During a day-long tour of HP Labs, the company's primary research and development facility, Hewlett-Packard's engineers and product managers gave TWICE some insight into what the company has in store for consumers in the coming years.
With digital cameras fast becoming a commodity product, HP is focusing its efforts on improving the surrounding aspects of digital photography, said Dan Tretter, project manager, imaging technology department.
“I see less improvement on the image quality coming out of the devices. We've now reached a point where everyone's product is OK. Now we have to work on the quality of the experience,” he said.
Part of HP's effort to break out of the imaging pack includes building intelligence into the photo process to help people sort through the huge numbers of images they compile. Much of the company's work entails tagging the images with metadata so software programs can easily organize and optimize the images. This lets the software determine if an image is worth keeping, and it could let a computer automatically put together a quality slide show or photo album. One application created slide shows with several images appearing at once. The software was able to overlay the images by determining which section of the photo was uninteresting, say the sky in a photo of a person, and it would place the secondary or tertiary image in those spaces.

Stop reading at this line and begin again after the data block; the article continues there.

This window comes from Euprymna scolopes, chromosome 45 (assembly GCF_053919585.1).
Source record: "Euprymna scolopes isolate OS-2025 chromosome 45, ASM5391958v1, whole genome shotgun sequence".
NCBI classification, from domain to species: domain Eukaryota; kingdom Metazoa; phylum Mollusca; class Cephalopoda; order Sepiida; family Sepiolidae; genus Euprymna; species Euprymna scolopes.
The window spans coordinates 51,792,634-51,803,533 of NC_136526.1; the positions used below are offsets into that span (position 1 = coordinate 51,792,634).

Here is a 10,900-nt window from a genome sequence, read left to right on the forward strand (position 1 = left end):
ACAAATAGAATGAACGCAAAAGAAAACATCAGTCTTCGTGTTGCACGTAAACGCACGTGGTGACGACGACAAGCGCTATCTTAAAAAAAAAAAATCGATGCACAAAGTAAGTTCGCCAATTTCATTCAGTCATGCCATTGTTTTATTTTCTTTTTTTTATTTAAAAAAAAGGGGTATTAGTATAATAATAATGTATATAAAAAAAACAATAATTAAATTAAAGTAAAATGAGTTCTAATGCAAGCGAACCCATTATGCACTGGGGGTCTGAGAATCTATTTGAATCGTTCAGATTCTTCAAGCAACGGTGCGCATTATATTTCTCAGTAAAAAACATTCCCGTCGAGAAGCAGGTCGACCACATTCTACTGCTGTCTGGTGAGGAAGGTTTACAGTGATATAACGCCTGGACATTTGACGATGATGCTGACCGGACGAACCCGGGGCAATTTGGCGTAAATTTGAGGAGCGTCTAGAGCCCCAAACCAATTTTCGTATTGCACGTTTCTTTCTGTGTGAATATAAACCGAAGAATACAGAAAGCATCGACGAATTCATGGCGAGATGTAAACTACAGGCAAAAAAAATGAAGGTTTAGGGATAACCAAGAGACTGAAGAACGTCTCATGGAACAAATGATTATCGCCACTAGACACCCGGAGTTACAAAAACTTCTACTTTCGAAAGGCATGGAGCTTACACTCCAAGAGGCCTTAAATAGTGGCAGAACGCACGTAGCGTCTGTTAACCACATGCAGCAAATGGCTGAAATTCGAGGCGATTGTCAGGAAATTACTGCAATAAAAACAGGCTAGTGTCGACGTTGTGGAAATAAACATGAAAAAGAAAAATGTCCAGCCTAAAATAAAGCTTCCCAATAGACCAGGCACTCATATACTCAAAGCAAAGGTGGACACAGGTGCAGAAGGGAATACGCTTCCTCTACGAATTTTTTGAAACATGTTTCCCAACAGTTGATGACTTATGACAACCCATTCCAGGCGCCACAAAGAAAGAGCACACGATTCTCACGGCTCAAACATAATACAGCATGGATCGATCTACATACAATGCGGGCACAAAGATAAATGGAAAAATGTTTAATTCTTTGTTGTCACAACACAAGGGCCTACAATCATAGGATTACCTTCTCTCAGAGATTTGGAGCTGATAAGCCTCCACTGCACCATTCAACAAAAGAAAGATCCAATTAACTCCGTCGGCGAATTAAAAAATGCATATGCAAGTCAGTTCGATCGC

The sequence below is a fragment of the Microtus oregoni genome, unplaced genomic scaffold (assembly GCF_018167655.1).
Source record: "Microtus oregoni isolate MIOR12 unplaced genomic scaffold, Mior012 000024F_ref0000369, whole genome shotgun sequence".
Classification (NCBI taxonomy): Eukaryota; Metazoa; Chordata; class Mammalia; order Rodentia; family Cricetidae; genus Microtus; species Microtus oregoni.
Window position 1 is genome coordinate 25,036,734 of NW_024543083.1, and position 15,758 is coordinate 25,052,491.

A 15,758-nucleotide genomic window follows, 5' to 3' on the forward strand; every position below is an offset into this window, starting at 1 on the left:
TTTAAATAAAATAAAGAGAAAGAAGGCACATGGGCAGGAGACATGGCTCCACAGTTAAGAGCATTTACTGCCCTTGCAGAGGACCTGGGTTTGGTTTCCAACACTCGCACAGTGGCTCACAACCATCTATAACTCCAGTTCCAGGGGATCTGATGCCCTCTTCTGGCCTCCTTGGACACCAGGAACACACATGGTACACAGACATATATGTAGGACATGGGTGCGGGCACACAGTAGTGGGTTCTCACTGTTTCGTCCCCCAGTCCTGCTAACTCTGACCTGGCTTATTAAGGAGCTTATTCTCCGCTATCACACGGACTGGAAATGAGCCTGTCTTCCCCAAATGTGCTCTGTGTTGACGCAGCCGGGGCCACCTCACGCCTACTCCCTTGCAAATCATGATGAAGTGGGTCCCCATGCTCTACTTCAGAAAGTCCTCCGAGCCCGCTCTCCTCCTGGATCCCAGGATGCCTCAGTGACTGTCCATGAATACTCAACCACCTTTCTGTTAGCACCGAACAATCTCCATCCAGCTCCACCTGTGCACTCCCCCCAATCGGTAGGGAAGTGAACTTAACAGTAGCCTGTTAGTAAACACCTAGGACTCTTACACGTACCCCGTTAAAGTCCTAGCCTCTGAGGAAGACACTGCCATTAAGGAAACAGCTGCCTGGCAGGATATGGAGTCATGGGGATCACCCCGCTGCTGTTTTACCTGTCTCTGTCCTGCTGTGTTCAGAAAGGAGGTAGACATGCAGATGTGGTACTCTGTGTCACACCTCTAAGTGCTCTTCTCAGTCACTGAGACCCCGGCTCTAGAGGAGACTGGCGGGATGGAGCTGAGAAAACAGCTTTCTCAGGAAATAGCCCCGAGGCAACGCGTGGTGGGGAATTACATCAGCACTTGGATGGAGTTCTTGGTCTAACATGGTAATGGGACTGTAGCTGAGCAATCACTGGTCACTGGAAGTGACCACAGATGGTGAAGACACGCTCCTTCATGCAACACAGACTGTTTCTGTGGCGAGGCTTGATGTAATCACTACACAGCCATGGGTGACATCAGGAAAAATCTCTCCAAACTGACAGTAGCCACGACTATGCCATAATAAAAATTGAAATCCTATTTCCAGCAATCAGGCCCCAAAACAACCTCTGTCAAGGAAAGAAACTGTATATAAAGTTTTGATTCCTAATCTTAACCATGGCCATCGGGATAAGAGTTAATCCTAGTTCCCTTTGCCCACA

Continuing research on HP's Digital Entertainment Center PCs includes adding the ability to pull content into the device, instead of depending strictly upon the push system now used by programming providers, and building better two-way communication between the providers and users into the PCs. Since a large portion of enabling this system is not an R&D problem, the company is working outside of HP Labs with the movie and television industries to allow HP devices to bring in to homes specific types of content.
While these projects are likely to see the light of day in the near future, HP Labs also showed several works-in-progress.
Currently undergoing a beta test in a pub in the United Kingdom is a PC built into a coffee table. The touch-screen display is the tabletop with the PC mounted underneath. The HP engineers are still trying to figure out its potential uses, but so far they envision people playing electronic board games, kids using art programs to “draw” on the LCD, or using it as a standard computer.
Another venture is called HP Minders. These small pill-sized devices are placed around a home or on specific items and communicate with a wristwatch style device to help a person with a variety of day-to-day tasks. The devices, which use ultrawideband networking, can keep track of a person's movements, essentially building a living journal of your day. The information is displayed on the watch or home computer. HP sees this as a viral technology so a person could expand his tracking capabilities as the small locators are added by other people and businesses.
Somewhat further along is an electronic book that shows not just the text, but the full outline of an opened book with turning pages.